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Patients taking the commonly prescribed epilepsy drug carbamazepine (CARBATROL, EPITOL, EQUETRO, TEGRETOL, TERIL) should be aware that it has clinically important interactions with numerous other prescription and over-the-counter medications.
Although impaired driving usu¬ally is caused by alcohol or marijuana, many commonly used prescription and over-the-counter medications also can impair one’s ability to drive safely. Learn about several classes of medications that can cause this serious problem to protect yourself, your passengers and others who share the road with you.
Patients taking the commonly prescribed antifungal drug fluconazole (DIFLUCAN) should be aware that it has clinically important interactions with many other prescription medications. Some of these interactions can lead to an increased risk of fatal heart rhythm abnormalities.
Unused, unneeded or expired drugs in homes present a number of risks, including intentional or accidental overdose in humans (particularly young children). Learn how to safely dispose of these drugs.
Read about the many prescription drugs that can interact in dangerous ways with grapefruit or grapefruit products.
The article reviews a recent petition to the FDA seeking improvements on the labels of prescription opioids (narcotics). The label change would prevent drug companies from promoting these drugs for noncancer pain for dangerously long periods of time, at doses that are too high, and for uses other than severe pain in noncancer patients. The petition was signed by 37 public health experts, including leaders in the fields of pain medicine, addiction and primary care; the health commissioners of New York City and New York state; and Dr. Sidney Wolfe, director of Public Citizen’s Health Research Group.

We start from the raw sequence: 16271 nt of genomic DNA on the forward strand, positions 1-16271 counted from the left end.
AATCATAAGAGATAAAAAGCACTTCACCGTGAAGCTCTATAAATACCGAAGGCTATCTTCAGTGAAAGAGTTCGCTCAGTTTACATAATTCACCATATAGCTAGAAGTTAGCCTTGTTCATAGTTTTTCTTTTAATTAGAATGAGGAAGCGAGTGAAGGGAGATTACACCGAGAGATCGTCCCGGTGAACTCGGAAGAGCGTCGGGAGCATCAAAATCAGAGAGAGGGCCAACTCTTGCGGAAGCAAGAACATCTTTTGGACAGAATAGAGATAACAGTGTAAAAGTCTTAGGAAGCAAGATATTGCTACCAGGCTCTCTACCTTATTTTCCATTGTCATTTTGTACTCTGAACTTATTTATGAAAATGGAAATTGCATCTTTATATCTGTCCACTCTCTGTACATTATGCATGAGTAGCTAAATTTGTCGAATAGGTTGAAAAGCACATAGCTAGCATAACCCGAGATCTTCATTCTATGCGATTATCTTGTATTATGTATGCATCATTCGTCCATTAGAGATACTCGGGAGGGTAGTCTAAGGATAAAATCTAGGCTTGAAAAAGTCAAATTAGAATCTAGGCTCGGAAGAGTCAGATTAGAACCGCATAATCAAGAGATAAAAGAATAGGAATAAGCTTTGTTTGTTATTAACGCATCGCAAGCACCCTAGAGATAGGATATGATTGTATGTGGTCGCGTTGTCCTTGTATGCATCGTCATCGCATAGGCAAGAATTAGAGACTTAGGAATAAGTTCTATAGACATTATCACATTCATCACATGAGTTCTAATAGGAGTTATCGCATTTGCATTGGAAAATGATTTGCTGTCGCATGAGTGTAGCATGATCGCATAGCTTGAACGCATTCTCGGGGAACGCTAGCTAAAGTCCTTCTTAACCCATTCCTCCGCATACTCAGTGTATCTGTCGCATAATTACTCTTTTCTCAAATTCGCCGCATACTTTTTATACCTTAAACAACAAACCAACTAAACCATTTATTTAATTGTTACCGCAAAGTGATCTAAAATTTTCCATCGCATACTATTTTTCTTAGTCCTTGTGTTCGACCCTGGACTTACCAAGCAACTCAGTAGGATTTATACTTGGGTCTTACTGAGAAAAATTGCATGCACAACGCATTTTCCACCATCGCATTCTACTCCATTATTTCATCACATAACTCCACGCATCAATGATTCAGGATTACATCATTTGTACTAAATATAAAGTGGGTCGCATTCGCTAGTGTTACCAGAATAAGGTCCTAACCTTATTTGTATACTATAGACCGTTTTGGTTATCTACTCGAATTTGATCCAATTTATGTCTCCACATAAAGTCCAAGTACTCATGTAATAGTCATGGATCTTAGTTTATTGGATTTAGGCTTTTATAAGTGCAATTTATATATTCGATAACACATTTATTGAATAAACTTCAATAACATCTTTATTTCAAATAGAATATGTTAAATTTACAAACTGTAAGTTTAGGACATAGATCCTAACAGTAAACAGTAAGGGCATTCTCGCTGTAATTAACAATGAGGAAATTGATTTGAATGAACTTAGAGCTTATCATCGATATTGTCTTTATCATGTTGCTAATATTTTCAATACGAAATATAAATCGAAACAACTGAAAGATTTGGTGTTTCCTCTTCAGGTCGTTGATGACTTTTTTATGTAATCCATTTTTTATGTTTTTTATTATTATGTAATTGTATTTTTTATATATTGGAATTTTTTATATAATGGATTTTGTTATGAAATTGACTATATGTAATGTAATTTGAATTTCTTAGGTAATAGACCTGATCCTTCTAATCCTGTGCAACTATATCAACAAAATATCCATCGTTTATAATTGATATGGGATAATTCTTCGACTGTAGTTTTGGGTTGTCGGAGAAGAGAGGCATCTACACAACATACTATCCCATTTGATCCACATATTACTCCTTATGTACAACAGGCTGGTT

The article lists 24 drugs that can increase the toxicity of oxycodone if taken together with the drug and 11 other drugs that can weaken its effectiveness as a painkiller if they are simutaneously used.
A few months ago the FDA warned about the potential of methadone - when used to treat pain - to cause life-threatening breathing problems and heart rhythm disturbances. When it made this safety announcement, however, the FDA negligently failed to point out that they had recommended a drastic reduction in the starting dose for pain to prevent some of these life-threatening adverse reactions. The new recommended starting dose is more than a 2.5 fold reduction in the dosage for the initial treatment of pain. Symptoms of overdose with the older, higher doses are discussed in the article.
Deaths, cardiac and respiratory, have been reported during initiation and conversion of pain patients to methadone treatment from treatment with other opioid agonists. Because methadone has some of the effects of other narcotics, do not stop the drug without consulting the prescriber because of the possibility of serious and uncomfortable withdrawal symptoms.